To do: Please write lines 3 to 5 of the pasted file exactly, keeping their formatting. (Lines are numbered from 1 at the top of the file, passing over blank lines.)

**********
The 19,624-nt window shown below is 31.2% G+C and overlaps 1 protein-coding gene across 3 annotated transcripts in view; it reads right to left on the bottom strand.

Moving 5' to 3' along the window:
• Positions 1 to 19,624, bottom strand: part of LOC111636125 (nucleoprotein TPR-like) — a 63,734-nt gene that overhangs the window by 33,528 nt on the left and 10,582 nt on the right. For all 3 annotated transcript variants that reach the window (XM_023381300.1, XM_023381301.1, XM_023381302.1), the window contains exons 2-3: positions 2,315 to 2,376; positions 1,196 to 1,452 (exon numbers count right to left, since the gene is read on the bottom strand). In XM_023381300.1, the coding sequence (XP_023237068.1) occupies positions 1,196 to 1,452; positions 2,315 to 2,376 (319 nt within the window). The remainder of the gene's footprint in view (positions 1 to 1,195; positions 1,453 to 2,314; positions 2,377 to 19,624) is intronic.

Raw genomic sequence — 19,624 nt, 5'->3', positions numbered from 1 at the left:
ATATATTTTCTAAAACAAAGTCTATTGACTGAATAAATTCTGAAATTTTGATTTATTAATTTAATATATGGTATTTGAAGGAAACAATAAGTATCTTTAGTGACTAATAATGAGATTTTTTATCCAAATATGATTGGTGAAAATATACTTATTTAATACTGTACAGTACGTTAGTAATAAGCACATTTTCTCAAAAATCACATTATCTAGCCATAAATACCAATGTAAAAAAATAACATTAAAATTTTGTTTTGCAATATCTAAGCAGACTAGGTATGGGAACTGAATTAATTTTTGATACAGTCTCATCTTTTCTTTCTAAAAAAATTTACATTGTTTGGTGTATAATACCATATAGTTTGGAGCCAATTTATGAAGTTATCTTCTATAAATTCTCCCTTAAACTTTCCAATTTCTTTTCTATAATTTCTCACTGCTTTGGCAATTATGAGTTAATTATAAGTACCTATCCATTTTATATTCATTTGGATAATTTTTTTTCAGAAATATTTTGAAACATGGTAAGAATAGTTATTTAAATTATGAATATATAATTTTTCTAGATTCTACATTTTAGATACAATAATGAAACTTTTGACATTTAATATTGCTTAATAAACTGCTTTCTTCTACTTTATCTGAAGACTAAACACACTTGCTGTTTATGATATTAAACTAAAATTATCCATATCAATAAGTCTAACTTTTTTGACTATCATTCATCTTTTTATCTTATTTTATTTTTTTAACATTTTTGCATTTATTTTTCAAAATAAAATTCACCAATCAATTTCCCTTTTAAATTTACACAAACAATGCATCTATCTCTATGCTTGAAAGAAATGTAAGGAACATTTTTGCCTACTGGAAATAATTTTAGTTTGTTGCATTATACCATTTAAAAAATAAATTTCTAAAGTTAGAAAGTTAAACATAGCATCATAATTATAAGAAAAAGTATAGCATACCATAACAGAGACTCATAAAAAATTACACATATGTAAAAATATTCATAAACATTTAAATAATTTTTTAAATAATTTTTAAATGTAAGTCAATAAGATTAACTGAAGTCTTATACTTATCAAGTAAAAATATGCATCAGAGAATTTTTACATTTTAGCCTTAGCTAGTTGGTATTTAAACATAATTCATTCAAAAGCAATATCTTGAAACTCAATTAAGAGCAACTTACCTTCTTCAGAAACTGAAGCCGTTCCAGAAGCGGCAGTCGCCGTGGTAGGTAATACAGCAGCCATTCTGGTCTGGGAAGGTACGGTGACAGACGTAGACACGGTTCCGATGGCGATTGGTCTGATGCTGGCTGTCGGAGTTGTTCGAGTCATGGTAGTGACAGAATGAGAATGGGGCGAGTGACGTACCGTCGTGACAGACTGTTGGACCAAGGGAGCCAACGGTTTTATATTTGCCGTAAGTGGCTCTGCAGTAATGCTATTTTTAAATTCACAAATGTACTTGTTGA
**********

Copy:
• Positions 1 to 19,624, bottom strand: part of LOC111636125 (nucleoprotein TPR-like) — a 63,734-nt gene that overhangs the window by 33,528 nt on the left and 10,582 nt on the right. For all 3 annotated transcript variants that reach the window (XM_023381300.1, XM_023381301.1, XM_023381302.1), the window contains exons 2-3: positions 2,315 to 2,376; positions 1,196 to 1,452 (exon numbers count right to left, since the gene is read on the bottom strand). In XM_023381300.1, the coding sequence (XP_023237068.1) occupies positions 1,196 to 1,452; positions 2,315 to 2,376 (319 nt within the window). The remainder of the gene's footprint in view (positions 1 to 1,195; positions 1,453 to 2,314; positions 2,377 to 19,624) is intronic.

Raw genomic sequence — 19,624 nt, 5'->3', positions numbered from 1 at the left:
ATATATTTTCTAAAACAAAGTCTATTGACTGAATAAATTCTGAAATTTTGATTTATTAATTTAATATATGGTATTTGAAGGAAACAATAAGTATCTTTAGTGACTAATAATGAGATTTTTTATCCAAATATGATTGGTGAAAATATACTTATTTAATACTGTACAGTACGTTAGTAATAAGCACATTTTCTCAAAAATCACATTATCTAGCCATAAATACCAATGTAAAAAAATAACATTAAAATTTTGTTTTGCAATATCTAAGCAGACTAGGTATGGGAACTGAATTAATTTTTGATACAGTCTCATCTTTTCTTTCTAAAAAAATTTACATTGTTTGGTGTATAATACCATATAGTTTGGAGCCAATTTATGAAGTTATCTTCTATAAATTCTCCCTTAAACTTTCCAATTTCTTTTCTATAATTTCTCACTGCTTTGGCAATTATGAGTTAATTATAAGTACCTATCCATTTTATATTCATTTGGATAATTTTTTTTCAGAAATATTTTGAAACATGGTAAGAATAGTTATTTAAATTATGAATATATAATTTTTCTAGATTCTACATTTTAGATACAATAATGAAACTTTTGACATTTAATATTGCTTAATAAACTGCTTTCTTCTACTTTATCTGAAGACTAAACACACTTGCTGTTTATGATATTAAACTAAAATTATCCATATCAATAAGTCTAACTTTTTTGACTATCATTCATCTTTTTATCTTATTTTATTTTTTTAACATTTTTGCATTTATTTTTCAAAATAAAATTCACCAATCAATTTCCCTTTTAAATTTACACAAACAATGCATCTATCTCTATGCTTGAAAGAAATGTAAGGAACATTTTTGCCTACTGGAAATAATTTTAGTTTGTTGCATTATACCATTTAAAAAATAAATTTCTAAAGTTAGAAAGTTAAACATAGCATCATAATTATAAGAAAAAGTATAGCATACCATAACAGAGACTCATAAAAAATTACACATATGTAAAAATATTCATAAACATTTAAATAATTTTTTAAATAATTTTTAAATGTAAGTCAATAAGATTAACTGAAGTCTTATACTTATCAAGTAAAAATATGCATCAGAGAATTTTTACATTTTAGCCTTAGCTAGTTGGTATTTAAACATAATTCATTCAAAAGCAATATCTTGAAACTCAATTAAGAGCAACTTACCTTCTTCAGAAACTGAAGCCGTTCCAGAAGCGGCAGTCGCCGTGGTAGGTAATACAGCAGCCATTCTGGTCTGGGAAGGTACGGTGACAGACGTAGACACGGTTCCGATGGCGATTGGTCTGATGCTGGCTGTCGGAGTTGTTCGAGTCATGGTAGTGACAGAATGAGAATGGGGCGAGTGACGTACCGTCGTGACAGACTGTTGGACCAAGGGAGCCAACGGTTTTATATTTGCCGTAAGTGGCTCTGCAGTAATGCTATTTTTAAATTCACAAATGTACTTGTTGA